by Natasha Chart, Wed Mar 26, 2008 at 07:32:22 AM EDT
What if a tenth of the young men in your community were in, or had been in, prison?
If you're African American, that would be optimistic, because one of every nine young Black men have been through the penal system. They don't commit crimes at higher rates than Whites of similar socioeconomic status, they don't use drugs any more often. But they're more likely to be arrested, more likely to stand trial once arrested, more likely to be sentenced to incarceration when they stand trial, likelier to be given and to serve a longer sentence than a White peer.
The statistics speak for themselves, they haven't been getting better over the years, and the war on some drugs is a prime culprit. It'd be great if legislators had more of a sense of fair play about these things, but who are we kidding?
Legislators aren't allowed to engage in public displays of compassion for people who've fallen off the straight and narrow unless those people are wealthy, White, and from 'good' families. Like, one observes, the good family that's given us our current president and his genocidal war. No, our poor people had better be moral. No, no ... super moral! Nigh angelic, really, for the privilege of sometimes getting medical care, a pittance for living expenses, college assistance, or being allowed to stay out of jail.
Color of Change is asking people to write their representative to end sentencing disparities between at least powder and crack cocaine.
Powder cocaine is done by wealthy, mostly White people who live in communities where the police aren't big into shaking down everyone they see for contraband. Crack cocaine is used mainly in communities of color, where a presumption of guilt is law enforcement's normative standard and raids and stings are far more common. We as a nation have winked at this, and many other injustices, and today, over ten percent of Black men between 20 and 34 are in jail or prison.
So it also happens that 10 percent of Ohio residents are on food stamps, and it gets worse.
... 1.1 million Ohioans receive food stamps, and 500,000 more are eligible. ...Those in households that make up to 130 percent of the federal poverty level - $22,880 for a family of three - and with assets no greater than $2,000, in most cases, are eligible for food stamps.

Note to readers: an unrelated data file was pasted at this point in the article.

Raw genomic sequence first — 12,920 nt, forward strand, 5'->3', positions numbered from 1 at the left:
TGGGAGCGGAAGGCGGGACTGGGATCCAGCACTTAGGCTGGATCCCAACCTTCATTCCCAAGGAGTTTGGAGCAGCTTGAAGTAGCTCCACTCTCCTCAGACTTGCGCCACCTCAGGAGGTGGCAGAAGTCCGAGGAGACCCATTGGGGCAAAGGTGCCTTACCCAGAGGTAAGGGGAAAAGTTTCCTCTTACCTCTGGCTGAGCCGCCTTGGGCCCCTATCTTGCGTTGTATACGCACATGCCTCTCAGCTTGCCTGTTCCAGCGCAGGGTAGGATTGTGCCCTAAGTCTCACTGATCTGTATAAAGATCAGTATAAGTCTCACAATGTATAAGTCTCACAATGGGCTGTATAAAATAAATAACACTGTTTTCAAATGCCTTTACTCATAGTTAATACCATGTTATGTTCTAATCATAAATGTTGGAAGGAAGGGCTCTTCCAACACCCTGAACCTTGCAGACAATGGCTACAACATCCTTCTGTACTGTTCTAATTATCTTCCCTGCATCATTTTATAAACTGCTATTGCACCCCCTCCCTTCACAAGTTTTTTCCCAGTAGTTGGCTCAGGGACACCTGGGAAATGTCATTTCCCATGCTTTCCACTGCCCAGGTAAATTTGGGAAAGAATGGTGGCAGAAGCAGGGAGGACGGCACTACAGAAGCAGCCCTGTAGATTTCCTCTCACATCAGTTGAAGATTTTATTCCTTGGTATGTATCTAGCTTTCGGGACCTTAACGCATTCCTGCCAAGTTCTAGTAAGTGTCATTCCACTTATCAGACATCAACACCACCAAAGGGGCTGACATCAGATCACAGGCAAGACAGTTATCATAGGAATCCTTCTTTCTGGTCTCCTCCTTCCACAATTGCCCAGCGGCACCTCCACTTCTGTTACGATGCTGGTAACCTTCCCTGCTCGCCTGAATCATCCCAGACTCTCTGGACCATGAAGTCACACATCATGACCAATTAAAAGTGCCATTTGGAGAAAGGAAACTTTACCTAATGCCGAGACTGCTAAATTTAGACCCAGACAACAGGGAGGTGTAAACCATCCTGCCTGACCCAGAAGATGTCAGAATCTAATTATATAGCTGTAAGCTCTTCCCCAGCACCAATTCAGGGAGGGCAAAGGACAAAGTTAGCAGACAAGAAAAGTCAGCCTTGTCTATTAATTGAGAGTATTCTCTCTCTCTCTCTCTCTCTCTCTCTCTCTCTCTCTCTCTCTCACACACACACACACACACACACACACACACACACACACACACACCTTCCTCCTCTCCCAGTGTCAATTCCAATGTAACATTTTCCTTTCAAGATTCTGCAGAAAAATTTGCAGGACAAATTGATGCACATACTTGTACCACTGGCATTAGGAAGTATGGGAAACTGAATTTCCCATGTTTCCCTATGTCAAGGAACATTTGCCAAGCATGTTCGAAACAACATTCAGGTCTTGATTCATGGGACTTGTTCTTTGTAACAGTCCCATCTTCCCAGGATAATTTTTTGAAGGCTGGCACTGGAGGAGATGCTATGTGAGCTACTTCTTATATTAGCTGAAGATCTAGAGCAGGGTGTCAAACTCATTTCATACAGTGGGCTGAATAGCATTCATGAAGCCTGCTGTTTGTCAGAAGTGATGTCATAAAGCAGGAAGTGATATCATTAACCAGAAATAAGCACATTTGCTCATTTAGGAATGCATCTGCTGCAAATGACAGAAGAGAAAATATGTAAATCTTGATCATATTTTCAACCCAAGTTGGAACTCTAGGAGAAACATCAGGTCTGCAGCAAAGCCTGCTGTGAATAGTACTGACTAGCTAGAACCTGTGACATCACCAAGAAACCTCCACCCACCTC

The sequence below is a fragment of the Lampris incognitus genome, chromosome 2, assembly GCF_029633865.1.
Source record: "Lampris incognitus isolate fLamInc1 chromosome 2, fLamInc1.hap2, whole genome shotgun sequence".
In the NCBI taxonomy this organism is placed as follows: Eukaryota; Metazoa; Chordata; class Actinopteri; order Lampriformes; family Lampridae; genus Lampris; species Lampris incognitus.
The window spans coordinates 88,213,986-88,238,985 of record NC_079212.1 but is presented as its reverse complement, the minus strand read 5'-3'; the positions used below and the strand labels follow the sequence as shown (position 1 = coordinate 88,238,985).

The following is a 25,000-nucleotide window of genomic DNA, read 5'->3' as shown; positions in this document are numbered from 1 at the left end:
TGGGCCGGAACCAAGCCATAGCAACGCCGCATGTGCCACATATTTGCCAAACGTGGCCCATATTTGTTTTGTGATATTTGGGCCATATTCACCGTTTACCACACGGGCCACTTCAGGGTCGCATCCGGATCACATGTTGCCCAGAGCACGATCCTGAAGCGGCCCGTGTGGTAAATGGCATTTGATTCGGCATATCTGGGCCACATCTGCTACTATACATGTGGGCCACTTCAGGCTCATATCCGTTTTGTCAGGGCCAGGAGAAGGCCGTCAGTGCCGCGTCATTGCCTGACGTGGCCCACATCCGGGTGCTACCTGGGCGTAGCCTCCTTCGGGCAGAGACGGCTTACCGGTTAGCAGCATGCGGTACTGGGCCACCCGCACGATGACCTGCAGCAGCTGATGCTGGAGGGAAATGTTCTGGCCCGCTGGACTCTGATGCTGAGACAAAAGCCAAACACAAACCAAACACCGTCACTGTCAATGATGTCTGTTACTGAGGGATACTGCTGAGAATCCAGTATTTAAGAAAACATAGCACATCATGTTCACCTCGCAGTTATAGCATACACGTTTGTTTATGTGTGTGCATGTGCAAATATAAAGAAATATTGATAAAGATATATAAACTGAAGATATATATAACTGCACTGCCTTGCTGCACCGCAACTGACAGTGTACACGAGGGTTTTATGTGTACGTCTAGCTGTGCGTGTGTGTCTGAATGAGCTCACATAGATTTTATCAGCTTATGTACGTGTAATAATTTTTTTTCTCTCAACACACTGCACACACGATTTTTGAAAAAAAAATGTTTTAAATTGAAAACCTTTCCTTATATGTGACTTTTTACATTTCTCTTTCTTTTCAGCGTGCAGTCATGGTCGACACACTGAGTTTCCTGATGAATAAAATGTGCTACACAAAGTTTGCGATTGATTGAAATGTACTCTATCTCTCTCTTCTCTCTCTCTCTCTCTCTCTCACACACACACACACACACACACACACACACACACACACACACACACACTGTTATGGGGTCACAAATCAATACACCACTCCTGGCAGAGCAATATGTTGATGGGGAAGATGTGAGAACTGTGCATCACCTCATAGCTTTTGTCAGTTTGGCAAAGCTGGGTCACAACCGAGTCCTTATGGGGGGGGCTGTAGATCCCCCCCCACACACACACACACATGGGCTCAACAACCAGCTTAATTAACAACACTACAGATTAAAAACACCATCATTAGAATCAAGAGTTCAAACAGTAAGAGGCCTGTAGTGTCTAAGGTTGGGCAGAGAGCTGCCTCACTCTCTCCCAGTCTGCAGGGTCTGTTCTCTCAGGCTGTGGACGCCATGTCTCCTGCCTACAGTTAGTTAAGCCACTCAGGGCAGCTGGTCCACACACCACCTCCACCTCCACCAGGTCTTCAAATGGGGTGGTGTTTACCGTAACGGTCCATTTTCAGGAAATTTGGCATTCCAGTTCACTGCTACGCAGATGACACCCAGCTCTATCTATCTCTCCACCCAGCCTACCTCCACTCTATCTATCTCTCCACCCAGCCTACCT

... Imagine the implications for a family of 3 making $22,880. Of that, $2630 goes to federal income taxes, $332 goes to Medicare, and $1418 goes to Social Security. As best I can tell, Ohio state tax is $500. That leaves roughly $18000 per year, or $1500 per month. For three people. And that is the BEST case scenario for this entire segment of 14%+ of Ohio's population. ...
Ohio's soup kitchens and other charities aren't able to keep up with the demand. The food stamp benefits, as noted at the link, are barely able to cover two weeks of groceries. And you know we're not talking about high quality groceries, but the sort of fast and dirty bulk calories that can be stretched just enough to keep body and soul together.
Though diet is a significant factor in physical and intellectual development that affects health and achievement for life, this country can't provide a decent diet to the children who've started off also with their parents' disadvantages. We've served them poorly.
America is supposed to be a Christian country. Our president and many lawmakers compete it seems to see who can more ostentatiously claim their faith and devotion to the teachings of Jesus. I suppose it's impossible to know what's in their hearts.
But I'd hope that maybe, someday, all of this maudlin display of sentiment would begin to shame more of them into reading the words of their alleged spiritual leader:
34 Then the King will say to those on his right, "Come! you who are the blessed ones of my Father, inherit the kingdom that was prepared for you from the beginning of the world. 35 For I was hungry and you gave me something to eat, I was thirsty and you gave me a drink, I was a stranger and you invited me in, 36 I was naked and you clothed me, I was sick and you visited me, I was in prison and you came to me."
37 Then the righteous will answer him, saying, "Lord, when did we see you hungry and fed you, or thirsty and we gave you a drink? 38 And when did we see you a stranger and we invited you in, or naked and we clothed you? 39 And when did we see you sick or in prison and we came to you?"
40 And answering, the King will say to them, "Truly I say to you, as much as you did for one of the least of these brothers of mine, you did for me."
41 Then he will say to those on his left, "Depart from me, you accursed ones, into the eternal fire that has been kept in readiness for the devil and his angels. 42 For I was hungry and you did not give me anything to eat, I was thirsty and you did not give me a drink, 43 I was a stranger and you did not invite me in, I was naked and you did not clothe me, I was sick and in prison and you did not visit me."
44 Then they will also answer, saying, "Lord, when did we see you hungry or thirsty or a stranger or naked or sick or in prison and we did not help you?"
45 Then he will answer them, saying, "Truly I say to you, as much as you did not do it for one of the least of these, you did not do it for me."
46 And they will go away into eternal punishment, but the righteous into eternal life.
Our fellow citizens are in prison, they are hungry.
Who among our lawmakers will insist that they be treated with compassion? Who among them will minister to the needs of these least among us in power or wealth as if their very souls depended on it?